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VOL. 9, NO. 9Nov. 1, 2007
The Courts and the Culture War, VI
 
By Virginia Armstrong, Ph.D., National Chairman


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The 2007 Term of the U. S. Supreme Court has begun. What will this Term reveal about the constitutional philosophy really held by these nine most powerful judicial supremacists? No national issue is more important (or generally ignored) that that of the Justices' underlying constitutional philosophy. While judges often try to deny holding such a philosophy, we have pointed out many times that such a denial is vacuous indeed. We must be alert to detect the Justices' views on those issues of constitutional theory which we discussed in our last Briefing/Commentary (i.e., views of the nature and sources of the Constitution).

In expanding our understanding of judges' constitutional theories, we enhance our ability to fight for Constitutionalist principles in America's Culture War. We therefore continue here our discussion of Constitutionalist v. Reconstructionists theories by looking at the third and fourth element of these theories. In examining each issue, we shall look at the a definition of the issue, the views of the opposing worldview in this battle, and an illustration of the manifestation of the issue in actual court decisions. We shall conclude with suggested questions related to the issue that should be asked of judicial nominees/candidates and any other officials likely to have influence in courts' handling of our nation's constitutions (state and national).

Issue #3: The Interpretation of the Constitution (Constitutional Epistemology):

What is the nature and content of the standards by which the Constitution is to be interpreted if it is to be the supreme law of the land?

  • Constitutionalists assert that the document's words have fixed meaning and are to be interpreted according to long-established and proven rules, which focus on such factors as the express language of the text, the context of the provisions, and the Framers' intent.

  • Reconstructionists deny that the Constitution's provisions have fixed meaning. Rather, the meaning is to be derived from such sources as the same political and cultural environment that generates other public policy as interpreted by the judges according to their values.

  • Illustration: The Supreme Court has already gone to the most radical degree so far in reaching outside the Constitutional text in cases where Justices refer to foreign and international law in justifying their anti-constitutional positions. In the infamous 2003 decisions in Lawrence v. Texas, the Supremes invalidated the Texas law against sodomy. To do so, the Court declared that "we think [not ‘the Constitution states'] that our laws and traditions [what ‘traditions'?] in the past half century are of most relevance here." Having dismissed centuries of English and American anti-sodomy laws, the Court then took the final plunge into globalism: "[past anti-sodomy decisions] did not take account of other authorities pointing in an opposite [pro-sodomy] direction." (Lawrence, 8-9) These "other sources" have included the European Court of Human Rights and the "Universal Declaration of Human Rights." The Constitution loses.

Issue #4: The Constitution and the Culture: (Constitutional Anthropology)

What societal institutions and government agencies are recognized by the Constitution? What are their roles and relationships to one another under the Constitution? In particular, what is the role of America's courts in interpreting the Constitution and the courts' role vis-à-vis other agencies and institutions composing American society?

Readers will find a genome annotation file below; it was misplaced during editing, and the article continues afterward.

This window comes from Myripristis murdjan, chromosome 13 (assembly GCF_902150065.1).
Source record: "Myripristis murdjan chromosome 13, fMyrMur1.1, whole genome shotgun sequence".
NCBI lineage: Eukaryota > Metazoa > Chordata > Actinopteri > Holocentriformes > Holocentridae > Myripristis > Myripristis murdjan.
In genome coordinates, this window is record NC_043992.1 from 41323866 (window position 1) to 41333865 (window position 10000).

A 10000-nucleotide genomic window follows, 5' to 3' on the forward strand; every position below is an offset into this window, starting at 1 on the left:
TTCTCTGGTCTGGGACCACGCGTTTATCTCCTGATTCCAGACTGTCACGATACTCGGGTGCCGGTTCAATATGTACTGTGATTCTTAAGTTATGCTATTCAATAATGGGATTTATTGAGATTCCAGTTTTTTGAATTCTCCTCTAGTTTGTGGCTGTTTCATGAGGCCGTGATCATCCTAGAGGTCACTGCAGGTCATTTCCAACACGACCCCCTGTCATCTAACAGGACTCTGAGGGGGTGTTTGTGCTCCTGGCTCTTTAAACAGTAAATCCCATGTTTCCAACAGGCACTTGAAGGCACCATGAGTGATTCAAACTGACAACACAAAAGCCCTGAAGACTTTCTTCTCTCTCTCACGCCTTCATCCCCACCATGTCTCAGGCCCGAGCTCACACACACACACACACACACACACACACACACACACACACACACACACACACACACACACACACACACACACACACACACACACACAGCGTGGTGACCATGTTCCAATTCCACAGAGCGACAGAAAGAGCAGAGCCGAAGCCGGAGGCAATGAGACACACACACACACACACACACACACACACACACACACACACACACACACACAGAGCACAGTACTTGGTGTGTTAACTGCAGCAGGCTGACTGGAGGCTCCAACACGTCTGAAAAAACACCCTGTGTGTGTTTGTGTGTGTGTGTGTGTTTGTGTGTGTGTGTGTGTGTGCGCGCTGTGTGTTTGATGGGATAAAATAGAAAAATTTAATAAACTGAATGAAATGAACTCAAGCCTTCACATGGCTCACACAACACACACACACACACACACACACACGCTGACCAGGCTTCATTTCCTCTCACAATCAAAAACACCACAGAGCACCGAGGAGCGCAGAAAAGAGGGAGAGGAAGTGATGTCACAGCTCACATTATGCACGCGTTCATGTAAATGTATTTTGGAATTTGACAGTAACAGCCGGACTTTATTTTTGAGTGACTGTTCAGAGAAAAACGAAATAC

• The Constitutionalist position asserts that civil law/government is only one basic societal institution among several (others being the family and church). The judiciary is only one branch of the government and has limited jurisdiction (power). There is to be a balance of power and responsibility among government agencies and societal institutions. The courts are empowered and equipped only to interpret, not make, law.

  • The Reconstructionist forces elevate civil law/government above family and church, and the judiciary above other governmental agencies. The national judiciary is superior to other levels of government, and even to the expressed will of the people. The judiciary is, and should be, a legislator and executor, not just an interpreter, of law.

  • Illustrations: The Massachusetts Supreme Judicial Court in 2003 required that Massachusetts legalize same-sex marriage. In Goodridge, the Massachusetts Supremes declared that "the government" (not God) creates civil marriage, and that "civil marriage" is "a wholly secular institution."(Goodridge, 7) This decision, following on the heels of the U. S. Supremes' legalization of sodomy in the Lawrence case, clearly reveals how the judicial branch at both levels of government is usurping jurisdiction and over-running the legislative branches of their respective governments as well as the basic societal institution of the family. The Constitution loses.

Questions: Do you consider federal judges' interpretations of the Constitution to be the ultimate "Supreme Law of the Land?"

  • If not, what is the Supreme Law?

  • If so:
    • What powers and protections are left to other government agencies and societal institutions (e.g., family and church)?

    • What authorizes and equips judges to be the "Supreme Law"?

    • What reason does America have to continue claiming to be a government of, by, and for the people?

The Bible reminds us that, "As a man thinketh in his heart, so is he." What will this Court Term reveal about the thoughts of the nine Justices? We must be vigilante to recognize revelations of judicial philosophy and to make them the major issue they should be in the 2008 elections

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